US President Donald Trump and a number of officials were sued by Iran for their involvement in the assassination of General Qassem Soleimani.
General Ali Qasi Mehr, prosecutor of Tehran, said his country filed the case with the Interpol accusing 36 US individuals, including the president, reports Xinhua.
He said they have been accused of murder and terrorist acts against the Iranian senior commander near an airport of Iraq.
Soleimani, former commander of the Quds Force of Iran's Islamic Revolution Guards Corps, along with an Iraqi militia commander, were killed in a US airstrike on January 3 near Baghdad International Airport.
The Chinese ambassador to Israel was found dead in his home north of Tel Aviv on Sunday, Israel's Foreign Ministry said.
Israeli Police Spokesman Micky Rosenfeld said the ambassador's death was believed to be from natural causes.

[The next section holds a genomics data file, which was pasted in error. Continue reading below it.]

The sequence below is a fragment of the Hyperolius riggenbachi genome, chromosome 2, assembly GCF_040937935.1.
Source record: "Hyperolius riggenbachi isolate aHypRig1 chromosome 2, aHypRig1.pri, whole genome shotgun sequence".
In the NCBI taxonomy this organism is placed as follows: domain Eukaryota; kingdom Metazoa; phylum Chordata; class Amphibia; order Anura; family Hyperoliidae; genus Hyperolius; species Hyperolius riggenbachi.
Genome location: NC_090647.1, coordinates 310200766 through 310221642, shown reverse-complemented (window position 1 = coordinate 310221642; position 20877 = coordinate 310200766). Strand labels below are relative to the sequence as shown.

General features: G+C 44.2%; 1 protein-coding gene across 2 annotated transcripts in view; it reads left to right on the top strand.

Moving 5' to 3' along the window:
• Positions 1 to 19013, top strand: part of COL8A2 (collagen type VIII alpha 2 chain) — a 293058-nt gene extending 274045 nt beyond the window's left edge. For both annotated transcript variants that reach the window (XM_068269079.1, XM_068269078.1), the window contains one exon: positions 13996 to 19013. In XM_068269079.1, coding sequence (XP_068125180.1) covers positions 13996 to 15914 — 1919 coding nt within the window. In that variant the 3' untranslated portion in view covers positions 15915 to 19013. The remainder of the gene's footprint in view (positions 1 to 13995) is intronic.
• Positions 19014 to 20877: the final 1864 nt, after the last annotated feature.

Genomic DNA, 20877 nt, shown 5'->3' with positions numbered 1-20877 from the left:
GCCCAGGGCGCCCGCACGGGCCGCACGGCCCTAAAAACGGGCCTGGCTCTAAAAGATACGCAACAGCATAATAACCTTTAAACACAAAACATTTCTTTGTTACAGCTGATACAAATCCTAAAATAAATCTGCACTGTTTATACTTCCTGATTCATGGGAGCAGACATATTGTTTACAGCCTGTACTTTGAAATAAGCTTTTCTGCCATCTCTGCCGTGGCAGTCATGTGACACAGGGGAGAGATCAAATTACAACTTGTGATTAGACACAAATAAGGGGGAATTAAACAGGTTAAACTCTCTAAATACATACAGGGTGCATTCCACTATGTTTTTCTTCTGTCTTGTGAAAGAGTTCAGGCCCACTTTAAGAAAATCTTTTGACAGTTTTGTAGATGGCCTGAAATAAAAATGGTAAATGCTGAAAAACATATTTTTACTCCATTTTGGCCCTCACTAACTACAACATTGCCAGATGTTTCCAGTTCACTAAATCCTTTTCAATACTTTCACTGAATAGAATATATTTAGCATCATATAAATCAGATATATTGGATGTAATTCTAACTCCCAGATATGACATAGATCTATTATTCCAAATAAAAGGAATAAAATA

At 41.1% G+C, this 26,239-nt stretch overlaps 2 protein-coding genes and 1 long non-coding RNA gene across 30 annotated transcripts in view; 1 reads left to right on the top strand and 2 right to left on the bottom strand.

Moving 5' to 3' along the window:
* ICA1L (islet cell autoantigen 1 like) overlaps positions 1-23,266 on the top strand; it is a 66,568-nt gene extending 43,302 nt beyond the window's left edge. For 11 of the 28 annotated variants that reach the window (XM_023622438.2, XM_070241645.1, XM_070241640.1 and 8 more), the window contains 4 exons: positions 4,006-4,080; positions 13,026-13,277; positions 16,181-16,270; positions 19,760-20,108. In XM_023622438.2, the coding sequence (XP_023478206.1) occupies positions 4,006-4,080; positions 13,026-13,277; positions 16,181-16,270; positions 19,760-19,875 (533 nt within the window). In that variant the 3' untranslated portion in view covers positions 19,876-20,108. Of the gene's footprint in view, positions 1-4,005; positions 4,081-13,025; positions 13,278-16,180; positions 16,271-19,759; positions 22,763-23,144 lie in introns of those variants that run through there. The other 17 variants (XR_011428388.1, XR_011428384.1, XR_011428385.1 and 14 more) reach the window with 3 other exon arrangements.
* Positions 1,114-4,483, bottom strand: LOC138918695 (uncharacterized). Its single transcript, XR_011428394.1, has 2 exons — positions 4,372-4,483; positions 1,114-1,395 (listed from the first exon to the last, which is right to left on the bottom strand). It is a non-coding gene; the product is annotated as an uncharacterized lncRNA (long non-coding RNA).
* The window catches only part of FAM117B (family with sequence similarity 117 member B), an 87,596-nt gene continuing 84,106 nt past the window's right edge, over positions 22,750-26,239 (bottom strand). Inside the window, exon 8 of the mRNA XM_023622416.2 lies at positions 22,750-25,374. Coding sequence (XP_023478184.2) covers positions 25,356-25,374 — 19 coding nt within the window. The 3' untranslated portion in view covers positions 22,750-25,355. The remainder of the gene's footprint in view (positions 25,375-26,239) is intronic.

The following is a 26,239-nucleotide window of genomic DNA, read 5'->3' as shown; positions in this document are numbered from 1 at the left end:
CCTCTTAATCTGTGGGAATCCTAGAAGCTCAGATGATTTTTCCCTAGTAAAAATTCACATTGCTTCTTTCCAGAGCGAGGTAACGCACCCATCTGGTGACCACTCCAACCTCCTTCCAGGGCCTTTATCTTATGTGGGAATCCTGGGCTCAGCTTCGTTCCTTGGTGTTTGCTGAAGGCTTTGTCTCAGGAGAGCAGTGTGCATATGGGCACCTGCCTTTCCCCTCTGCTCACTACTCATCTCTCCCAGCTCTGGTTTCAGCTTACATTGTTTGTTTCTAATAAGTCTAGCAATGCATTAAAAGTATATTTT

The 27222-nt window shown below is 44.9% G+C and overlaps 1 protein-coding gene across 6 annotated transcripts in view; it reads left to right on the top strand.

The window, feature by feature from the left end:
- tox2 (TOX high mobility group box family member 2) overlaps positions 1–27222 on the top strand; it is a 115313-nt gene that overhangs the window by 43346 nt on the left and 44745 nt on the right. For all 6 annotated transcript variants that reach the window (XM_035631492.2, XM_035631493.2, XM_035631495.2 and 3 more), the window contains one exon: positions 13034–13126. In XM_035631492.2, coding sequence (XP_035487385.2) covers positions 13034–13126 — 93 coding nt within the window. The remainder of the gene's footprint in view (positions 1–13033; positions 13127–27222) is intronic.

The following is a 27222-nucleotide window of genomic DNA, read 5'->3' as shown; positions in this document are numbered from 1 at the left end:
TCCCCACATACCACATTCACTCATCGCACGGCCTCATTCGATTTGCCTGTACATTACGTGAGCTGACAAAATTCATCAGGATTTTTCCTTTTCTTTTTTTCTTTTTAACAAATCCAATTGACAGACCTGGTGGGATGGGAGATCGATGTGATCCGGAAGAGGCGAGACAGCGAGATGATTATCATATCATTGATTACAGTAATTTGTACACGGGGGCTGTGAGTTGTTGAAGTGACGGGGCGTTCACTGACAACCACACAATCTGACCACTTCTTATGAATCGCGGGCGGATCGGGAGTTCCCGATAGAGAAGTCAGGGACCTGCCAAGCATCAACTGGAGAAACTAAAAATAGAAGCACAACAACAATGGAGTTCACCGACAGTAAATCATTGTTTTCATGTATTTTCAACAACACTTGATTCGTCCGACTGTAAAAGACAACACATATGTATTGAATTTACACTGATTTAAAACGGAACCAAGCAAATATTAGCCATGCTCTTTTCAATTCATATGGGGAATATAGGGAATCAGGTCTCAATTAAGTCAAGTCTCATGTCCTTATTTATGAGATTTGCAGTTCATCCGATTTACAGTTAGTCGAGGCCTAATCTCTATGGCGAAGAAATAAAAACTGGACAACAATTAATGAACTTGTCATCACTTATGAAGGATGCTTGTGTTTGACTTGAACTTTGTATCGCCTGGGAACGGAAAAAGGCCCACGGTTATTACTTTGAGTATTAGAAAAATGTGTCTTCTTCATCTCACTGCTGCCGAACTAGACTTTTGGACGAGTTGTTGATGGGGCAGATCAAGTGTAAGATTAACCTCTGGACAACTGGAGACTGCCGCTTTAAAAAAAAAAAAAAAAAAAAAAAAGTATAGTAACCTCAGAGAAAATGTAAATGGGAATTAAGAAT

Du Wei, 58, was appointed envoy in February in the midst of the coronavirus pandemic. He previously served as China's envoy to Ukraine. He was found dead at the ambassador's official residence in Herzliya.
He is survived by a wife and son, both of whom were not in Israel.
Israel enjoys good relations with China. Bilateral trade has grown in recent years, as have American concerns over Chinese investment, and concerns over spying on one of its key regional allies.
The ambassador's death came just two days after he condemned comments by visiting U.S. Secretary of State Mike Pompeo, who denounced Chinese investments in Israel and accused China of hiding information about the coronavirus outbreak.
Pompeo told Hebrew-language daily Israel Hayom that the U.S. and Israel have an opportunity to "build upon our relationship rather than give the Chinese Community Party the opportunity to undermine it."
The Chinese Embassy published an op-ed in the Jerusalem Post on Thursday rebuffing Pompeo's claims that China was responsible for the outbreak and American concerns about Chinese investment in Israel.
"We trust that the Jewish friends are not only able to defeat the coronavirus but also the 'political virus,' and choose the course of action that best serves its interests," the embassy said.